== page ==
He also praised Martin Luther as a great reformer (in Mein Kampf, this is all very easy to verify) – Martin Luther was also the author of a work titled “On The Jews And Their Lies”. See a pattern here? I highly recommend you go read “On The Jews And Their Lies”, it is quite a piece of work.

        Hitler viewed himself as the next great reformer of the Church and set out to remake it in his image: “Gott Mit Uns” worn by Nazi soldiers means God With Us.

        Also you should read the Spanish Requirement of 1513 (El Requerimiento). This document was read aloud in Spanish to **non-Spanish** speaking people throughout the Americas before the mass murder of their people would begin and all their property being stolen.
        >>>
        But if you do not do this, and maliciously make delay in it, I certify to you that, with the help of God, we shall powerfully enter into your country, and shall make war against you in all ways and manners that we can, and shall subject you to the yoke and obedience of the Church and of their highnesses; we shall take you, and your wives, and your children, and shall make slaves of them, and as such shall sell and dispose of them as their highnesses may command; and we shall take away your goods, and shall do you all the mischief and damage that we can, as to vassals who do not obey, and refuse to receive their lord, and resist and contradict him: and we protest that the deaths and losses which shall accrue from this are your fault, and not that of their highnesses, or ours, nor of these cavaliers who come with us.

        Meanwhile, your Bible ordains chattel slavery where non-Israelites could be beaten and passed as inherited property forever:

        Lev 25
        44 “ ‘Your male and female slaves are to come from the nations around you; from them you may buy slaves. 45 You may also buy some of the temporary residents living among you and members of their clans born in your country, and they will become your property. 46 You can bequeath them to your children as inherited property and can make them slaves for life, but you must not rule over your fellow Israelites ruthlessly.

        So you’ve lost all moral authority right there because you cannot categorically declare all slavery and indentured servitude as the immoral abomination that it clearly is. Both Jesus and Paul are unable to raise their voice against that which the OT has ordained merely pleading for us to obey our Masters.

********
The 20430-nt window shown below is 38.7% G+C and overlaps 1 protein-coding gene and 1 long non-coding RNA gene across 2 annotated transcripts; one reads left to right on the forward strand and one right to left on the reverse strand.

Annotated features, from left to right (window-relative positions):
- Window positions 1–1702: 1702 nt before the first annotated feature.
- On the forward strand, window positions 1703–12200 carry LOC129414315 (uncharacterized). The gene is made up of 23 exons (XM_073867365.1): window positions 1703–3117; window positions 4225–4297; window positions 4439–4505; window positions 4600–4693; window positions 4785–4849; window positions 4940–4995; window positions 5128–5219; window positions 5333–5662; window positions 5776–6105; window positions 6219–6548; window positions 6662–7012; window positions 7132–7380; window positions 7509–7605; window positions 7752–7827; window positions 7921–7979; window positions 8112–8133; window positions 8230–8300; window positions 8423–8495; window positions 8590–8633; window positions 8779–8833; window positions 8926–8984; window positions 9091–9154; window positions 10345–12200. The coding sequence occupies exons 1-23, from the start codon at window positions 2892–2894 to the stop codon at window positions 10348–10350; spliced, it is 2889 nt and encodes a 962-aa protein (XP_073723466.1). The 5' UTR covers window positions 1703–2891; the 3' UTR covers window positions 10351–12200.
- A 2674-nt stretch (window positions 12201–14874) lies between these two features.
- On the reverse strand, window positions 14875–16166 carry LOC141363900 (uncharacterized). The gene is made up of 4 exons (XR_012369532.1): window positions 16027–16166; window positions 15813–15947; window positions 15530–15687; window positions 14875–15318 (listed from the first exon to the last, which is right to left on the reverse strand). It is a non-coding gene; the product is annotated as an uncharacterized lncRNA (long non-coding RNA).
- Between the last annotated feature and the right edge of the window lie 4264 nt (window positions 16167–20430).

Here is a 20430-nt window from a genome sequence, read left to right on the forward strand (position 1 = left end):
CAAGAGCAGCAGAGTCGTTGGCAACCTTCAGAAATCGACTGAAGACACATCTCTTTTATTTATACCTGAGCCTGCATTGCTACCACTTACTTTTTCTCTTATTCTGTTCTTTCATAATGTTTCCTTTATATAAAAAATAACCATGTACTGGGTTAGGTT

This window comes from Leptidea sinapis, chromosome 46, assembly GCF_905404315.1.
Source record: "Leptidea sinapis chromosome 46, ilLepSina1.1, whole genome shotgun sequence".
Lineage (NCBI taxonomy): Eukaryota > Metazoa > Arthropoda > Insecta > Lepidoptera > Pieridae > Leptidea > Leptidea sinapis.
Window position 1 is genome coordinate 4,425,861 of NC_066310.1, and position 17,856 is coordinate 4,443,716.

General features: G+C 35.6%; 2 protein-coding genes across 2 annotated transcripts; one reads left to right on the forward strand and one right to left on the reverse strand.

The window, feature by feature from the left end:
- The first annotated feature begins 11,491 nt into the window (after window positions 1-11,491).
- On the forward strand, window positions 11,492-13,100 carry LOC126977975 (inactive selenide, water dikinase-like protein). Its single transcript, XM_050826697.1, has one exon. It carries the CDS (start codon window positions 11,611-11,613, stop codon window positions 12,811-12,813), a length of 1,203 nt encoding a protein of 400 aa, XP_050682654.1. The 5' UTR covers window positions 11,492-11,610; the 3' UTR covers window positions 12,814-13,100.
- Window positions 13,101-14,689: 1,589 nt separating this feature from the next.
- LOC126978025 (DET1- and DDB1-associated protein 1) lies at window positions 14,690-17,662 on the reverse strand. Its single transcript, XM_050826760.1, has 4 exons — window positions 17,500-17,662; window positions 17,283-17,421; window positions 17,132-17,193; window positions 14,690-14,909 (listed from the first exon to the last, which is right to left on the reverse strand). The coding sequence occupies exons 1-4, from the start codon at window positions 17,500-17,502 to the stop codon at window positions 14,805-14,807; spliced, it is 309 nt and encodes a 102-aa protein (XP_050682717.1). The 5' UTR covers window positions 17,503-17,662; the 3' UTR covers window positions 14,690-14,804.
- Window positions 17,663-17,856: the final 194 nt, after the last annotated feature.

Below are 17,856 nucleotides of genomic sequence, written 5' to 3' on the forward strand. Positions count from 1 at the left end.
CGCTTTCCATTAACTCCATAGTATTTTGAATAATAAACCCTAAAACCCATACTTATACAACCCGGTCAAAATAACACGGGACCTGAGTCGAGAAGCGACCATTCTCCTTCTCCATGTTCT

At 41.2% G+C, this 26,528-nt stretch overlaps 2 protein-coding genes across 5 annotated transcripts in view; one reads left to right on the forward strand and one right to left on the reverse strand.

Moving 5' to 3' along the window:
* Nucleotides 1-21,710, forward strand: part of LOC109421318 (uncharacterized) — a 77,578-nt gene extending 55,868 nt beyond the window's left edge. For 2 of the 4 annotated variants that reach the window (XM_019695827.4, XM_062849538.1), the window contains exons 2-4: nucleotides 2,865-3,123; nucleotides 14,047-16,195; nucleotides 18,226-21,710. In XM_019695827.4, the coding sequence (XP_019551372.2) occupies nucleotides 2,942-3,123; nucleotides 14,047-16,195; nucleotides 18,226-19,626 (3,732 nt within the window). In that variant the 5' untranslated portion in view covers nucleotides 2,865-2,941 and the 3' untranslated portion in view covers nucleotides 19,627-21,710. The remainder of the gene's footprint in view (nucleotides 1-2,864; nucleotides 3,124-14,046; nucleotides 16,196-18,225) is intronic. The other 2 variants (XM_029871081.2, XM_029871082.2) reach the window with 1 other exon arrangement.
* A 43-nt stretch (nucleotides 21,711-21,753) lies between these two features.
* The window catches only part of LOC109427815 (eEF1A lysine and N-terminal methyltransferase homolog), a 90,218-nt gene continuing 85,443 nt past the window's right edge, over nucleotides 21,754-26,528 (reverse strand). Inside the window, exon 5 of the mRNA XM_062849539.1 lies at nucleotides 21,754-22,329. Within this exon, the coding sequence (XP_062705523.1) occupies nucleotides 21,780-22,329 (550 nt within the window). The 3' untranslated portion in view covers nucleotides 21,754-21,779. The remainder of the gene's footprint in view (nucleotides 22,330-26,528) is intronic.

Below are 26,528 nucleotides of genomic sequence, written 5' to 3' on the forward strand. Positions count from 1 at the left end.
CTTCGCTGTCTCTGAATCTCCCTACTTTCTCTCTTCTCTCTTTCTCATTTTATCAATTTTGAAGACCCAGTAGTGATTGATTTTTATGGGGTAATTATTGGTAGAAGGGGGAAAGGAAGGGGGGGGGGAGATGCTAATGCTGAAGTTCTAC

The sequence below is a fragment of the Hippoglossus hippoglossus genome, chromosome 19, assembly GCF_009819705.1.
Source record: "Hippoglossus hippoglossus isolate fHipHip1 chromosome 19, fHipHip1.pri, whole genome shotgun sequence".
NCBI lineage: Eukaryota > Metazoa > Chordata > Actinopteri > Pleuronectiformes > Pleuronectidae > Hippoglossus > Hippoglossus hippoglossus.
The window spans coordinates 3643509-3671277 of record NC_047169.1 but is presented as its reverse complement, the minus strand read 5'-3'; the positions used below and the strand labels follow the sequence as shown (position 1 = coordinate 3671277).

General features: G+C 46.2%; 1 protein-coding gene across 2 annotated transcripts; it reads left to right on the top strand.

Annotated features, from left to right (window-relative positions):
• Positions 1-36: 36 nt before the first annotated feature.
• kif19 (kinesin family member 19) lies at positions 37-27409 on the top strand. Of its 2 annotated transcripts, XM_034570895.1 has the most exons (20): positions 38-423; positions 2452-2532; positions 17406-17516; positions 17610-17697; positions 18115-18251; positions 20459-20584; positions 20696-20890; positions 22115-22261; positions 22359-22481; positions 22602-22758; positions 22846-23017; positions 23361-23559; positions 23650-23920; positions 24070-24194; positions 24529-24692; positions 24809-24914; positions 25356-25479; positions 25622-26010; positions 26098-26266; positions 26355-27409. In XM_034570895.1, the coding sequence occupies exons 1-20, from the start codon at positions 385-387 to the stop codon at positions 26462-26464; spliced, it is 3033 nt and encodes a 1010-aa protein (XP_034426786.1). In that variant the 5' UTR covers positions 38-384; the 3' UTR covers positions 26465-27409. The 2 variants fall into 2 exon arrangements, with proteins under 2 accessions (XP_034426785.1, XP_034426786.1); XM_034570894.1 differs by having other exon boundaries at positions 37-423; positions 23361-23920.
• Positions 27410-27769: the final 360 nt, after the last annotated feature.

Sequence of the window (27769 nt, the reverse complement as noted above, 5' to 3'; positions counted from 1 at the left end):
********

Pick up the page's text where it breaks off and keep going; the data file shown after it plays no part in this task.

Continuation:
Then there are the repeated genocides commanded by God – especially 1 Samuel 15:3 Now go, attack the Amalekites and totally destroy all that belongs to them. Do not spare them; put to death men and women, children and infants, cattle and sheep, camels and donkeys.'”

        Most Christians go into denial at this point. Props to William Lane Craig however for owning up to the atrocities in the Bible — he implores us instead to think of the poor Israelite soldiers who were forced to murder all those women, children, and infants.

        And he is right — if the Bible is true and everything God commands is GOOD by it’s very Nature then God commanding genocide and infanticide is GOOD.

        I’m sorry if I just cannot bring myself to join you in sharing that moral code.

        “There are more people having experiences with God” — yeah but which God.

        The Hindu’s experience their various Gods, the Muslim’s experience Allah, the Christians experience Yahweh.

        And while millions of Children are starving to death, their prayers brutally and painfully unanswered, some guy implores God to help him find his car keys and “experiences God”, another wins a Football game, another makes it home drunk without killing anyone. Do you have any idea just how insulting that is to our intelligence much less our humanity?

        So yes, we think there are better explanations for all the data than these things being pointers to the ontological reality of your God.

  15. Bob Albury12 months ago

    Haters of religion offer nothing better. Faith gives hope, purpose for something beyond ourselves, There are more people in religious services every Sunday than those attending all the sports events in the country.
    The hater gets the media ‘s ear because they scream the most.
    I believe in Jesus Christ as do many of my friends no poll or haters will change that.